Today, the risk of HIV from a blood transfusion in the United States is roughly one in 1.5 million. From 2002 to 2008, only one documented case of HIV transmission from a transfusion was reported by the Centers for Disease Control and Prevention .
The risk outside of the United States can vary dramatically. In Egypt, for instance, one in four HIV infections is the result of a transfusion. By contrast, in South Africa, the country with the highest HIV incidence in the world, the transmission risk is closer to one of every 76,000 transfusions.
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Implications For Hiv Prevention In Women
It is important for service providers who work with women to understand the biology of HIV transmission in females so that they can communicate this information to women while providing appropriate prevention counselling.
There are several key messages that can be given to female clients about the risk of HIV transmission through vaginal sex:
- A healthy female genital tract has protective defences that can fight HIV infection however, it also has biological vulnerabilities that contribute to a greater risk of HIV infection compared to men.
- Inflammation in the female genital tract is associated with an increased risk of HIV infection. Inflammation can be caused by STIs, vaginal conditions, friction during sex, and cleansing practices , among other things.
- STIs and other vaginal conditions may increase risk, even if they are not symptomatic. Women should be tested for STIs regularly and treated if necessary.
- Women with diverse needs and preferences have prevention options available to them for reducing their risk of getting HIV, including methods they can initiate themselves and those that require greater partner involvement.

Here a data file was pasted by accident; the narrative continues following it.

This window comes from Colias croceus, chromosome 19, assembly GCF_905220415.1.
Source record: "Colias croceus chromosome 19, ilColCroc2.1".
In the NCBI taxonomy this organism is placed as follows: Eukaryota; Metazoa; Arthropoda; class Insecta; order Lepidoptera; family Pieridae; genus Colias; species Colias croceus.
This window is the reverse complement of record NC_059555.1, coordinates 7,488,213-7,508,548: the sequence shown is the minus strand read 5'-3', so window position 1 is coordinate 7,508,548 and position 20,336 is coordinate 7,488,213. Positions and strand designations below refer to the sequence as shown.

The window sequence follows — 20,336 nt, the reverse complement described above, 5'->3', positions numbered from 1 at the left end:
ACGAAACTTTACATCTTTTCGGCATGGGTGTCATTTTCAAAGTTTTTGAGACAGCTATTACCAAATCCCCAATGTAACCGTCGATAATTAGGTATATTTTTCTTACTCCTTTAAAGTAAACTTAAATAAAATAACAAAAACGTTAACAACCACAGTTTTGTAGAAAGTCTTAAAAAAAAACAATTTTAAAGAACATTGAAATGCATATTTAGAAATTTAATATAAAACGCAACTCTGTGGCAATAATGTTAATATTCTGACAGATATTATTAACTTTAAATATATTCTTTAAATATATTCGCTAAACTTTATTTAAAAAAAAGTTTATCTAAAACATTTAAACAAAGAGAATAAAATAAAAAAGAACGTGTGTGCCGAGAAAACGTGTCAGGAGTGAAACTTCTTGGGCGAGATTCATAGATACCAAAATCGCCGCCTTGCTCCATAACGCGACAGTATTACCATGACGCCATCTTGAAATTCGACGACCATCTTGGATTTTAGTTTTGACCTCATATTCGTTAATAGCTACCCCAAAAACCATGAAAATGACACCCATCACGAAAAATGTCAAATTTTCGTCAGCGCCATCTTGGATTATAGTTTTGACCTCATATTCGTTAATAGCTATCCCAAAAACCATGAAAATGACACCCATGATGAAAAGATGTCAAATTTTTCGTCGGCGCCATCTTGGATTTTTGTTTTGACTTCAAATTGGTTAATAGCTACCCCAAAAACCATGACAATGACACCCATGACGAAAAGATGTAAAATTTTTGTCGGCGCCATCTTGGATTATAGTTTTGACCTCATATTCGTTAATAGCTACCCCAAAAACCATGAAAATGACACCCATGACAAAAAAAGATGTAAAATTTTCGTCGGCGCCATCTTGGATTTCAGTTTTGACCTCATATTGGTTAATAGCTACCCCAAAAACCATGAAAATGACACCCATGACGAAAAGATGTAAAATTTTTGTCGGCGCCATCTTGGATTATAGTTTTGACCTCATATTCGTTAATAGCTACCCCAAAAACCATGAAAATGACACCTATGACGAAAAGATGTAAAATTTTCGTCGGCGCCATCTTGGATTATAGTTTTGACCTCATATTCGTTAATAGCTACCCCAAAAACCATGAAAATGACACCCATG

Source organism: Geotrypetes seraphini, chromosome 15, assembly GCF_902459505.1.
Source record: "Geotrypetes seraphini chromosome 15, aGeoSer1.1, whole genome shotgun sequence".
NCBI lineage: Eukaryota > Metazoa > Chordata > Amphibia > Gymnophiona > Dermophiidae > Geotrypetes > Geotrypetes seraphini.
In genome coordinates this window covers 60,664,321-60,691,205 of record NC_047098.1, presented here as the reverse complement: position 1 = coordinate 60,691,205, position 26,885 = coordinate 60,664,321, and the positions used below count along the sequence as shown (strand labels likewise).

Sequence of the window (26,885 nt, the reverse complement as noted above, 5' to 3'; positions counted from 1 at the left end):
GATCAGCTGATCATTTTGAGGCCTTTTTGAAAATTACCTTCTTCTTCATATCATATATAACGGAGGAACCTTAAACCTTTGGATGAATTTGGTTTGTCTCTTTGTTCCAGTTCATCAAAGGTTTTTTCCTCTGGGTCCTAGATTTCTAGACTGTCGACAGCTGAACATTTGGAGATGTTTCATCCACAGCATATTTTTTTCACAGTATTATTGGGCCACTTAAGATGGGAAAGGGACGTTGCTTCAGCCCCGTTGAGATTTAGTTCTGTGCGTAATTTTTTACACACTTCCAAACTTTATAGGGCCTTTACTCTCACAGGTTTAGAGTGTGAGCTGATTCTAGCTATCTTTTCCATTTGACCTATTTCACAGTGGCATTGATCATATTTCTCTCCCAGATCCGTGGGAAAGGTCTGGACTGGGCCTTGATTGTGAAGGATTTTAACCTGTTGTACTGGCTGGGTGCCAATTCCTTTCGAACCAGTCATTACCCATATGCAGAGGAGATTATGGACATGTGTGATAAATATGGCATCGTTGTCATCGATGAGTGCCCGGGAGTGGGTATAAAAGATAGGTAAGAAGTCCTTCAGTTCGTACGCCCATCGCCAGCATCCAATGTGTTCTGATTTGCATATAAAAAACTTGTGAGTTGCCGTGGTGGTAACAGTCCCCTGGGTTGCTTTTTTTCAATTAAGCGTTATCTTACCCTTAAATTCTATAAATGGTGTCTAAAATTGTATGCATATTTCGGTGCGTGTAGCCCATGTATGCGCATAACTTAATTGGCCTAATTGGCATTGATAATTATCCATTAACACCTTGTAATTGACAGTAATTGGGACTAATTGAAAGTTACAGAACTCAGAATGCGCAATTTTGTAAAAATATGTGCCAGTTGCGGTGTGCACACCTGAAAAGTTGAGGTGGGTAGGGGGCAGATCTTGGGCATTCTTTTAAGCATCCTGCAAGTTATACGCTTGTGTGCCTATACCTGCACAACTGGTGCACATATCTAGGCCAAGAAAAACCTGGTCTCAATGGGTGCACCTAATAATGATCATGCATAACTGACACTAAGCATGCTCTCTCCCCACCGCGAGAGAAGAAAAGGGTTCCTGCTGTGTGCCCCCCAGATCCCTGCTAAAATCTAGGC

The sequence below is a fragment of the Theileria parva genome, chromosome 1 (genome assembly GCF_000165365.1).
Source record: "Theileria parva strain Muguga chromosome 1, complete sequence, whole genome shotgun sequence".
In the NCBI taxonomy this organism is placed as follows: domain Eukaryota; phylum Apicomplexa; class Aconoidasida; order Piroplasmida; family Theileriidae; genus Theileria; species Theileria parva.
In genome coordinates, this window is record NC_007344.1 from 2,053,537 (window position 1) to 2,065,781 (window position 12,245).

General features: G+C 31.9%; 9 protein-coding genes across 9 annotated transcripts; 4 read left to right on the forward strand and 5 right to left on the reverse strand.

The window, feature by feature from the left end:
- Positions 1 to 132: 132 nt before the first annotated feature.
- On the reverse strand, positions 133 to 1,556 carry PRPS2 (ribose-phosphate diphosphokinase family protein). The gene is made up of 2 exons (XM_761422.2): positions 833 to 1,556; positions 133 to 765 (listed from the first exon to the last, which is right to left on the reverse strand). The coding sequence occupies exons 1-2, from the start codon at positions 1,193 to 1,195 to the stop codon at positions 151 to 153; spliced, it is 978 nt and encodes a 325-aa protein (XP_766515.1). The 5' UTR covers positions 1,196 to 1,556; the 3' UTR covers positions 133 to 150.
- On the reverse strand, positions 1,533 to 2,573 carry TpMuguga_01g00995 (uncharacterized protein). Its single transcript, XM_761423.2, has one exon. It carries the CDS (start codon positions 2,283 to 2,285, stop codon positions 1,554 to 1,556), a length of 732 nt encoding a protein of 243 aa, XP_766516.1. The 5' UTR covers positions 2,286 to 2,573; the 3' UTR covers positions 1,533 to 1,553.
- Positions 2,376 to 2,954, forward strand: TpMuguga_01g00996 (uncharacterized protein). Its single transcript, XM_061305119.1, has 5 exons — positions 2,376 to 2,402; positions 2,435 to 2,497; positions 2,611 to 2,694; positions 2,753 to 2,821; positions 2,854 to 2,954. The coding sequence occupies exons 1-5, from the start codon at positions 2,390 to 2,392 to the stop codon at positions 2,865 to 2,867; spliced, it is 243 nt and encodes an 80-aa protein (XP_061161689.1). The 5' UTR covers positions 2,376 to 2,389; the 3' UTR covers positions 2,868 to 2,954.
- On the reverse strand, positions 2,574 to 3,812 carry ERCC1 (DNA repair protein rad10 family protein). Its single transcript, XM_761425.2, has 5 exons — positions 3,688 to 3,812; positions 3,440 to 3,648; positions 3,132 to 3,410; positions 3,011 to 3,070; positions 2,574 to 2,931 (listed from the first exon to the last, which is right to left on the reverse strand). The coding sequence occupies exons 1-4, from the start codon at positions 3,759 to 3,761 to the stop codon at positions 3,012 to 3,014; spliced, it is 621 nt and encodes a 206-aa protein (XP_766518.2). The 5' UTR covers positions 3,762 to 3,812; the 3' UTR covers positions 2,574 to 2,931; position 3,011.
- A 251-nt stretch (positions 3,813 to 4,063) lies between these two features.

- Women in a serodiscordant relationship who want to conceive have several options for preventing HIV transmission within the relationship, and should seek expert medical advice to review these options.
When counselling women about their risk for HIV transmission through vaginal sex and their prevention options:
Taking Antiretroviral Treatment To Protect Your Baby
Taking treatment properly can reduce the risk of your baby being born with HIV to less than 1%.
If you knew that you were HIV-positive before you got pregnant, you may be taking treatment already. If you are not, talk to a healthcare professional about starting treatment as soon as possible.
If you found out that you living with HIV during your pregnancy, it is recommended that you start treatment as soon as possible and continue taking it every day for life.
Your baby will also be given treatment for four to six weeks after they are born to help prevent an HIV infection developing.
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How Long Can Hiv Survive Outside The Body
Once outside the body, HIV usually cant survive for very long. Coming into contact with blood or semen that has been outside the body doesnt generally pose a risk for HIV transmission.
Similarly, the risk of passing on HIV to someone else if you have a detectable viral load and cut yourself is also very low. Wash away any blood with soap and hot water and cover the wound with a sticking plaster or dressing.
Is Hiv And Aids An Occupational Concern
Where ever there is the possibility of contact with blood in the workplace, workers should take precautions to prevent contact with the skin, eyes or mucous membranes .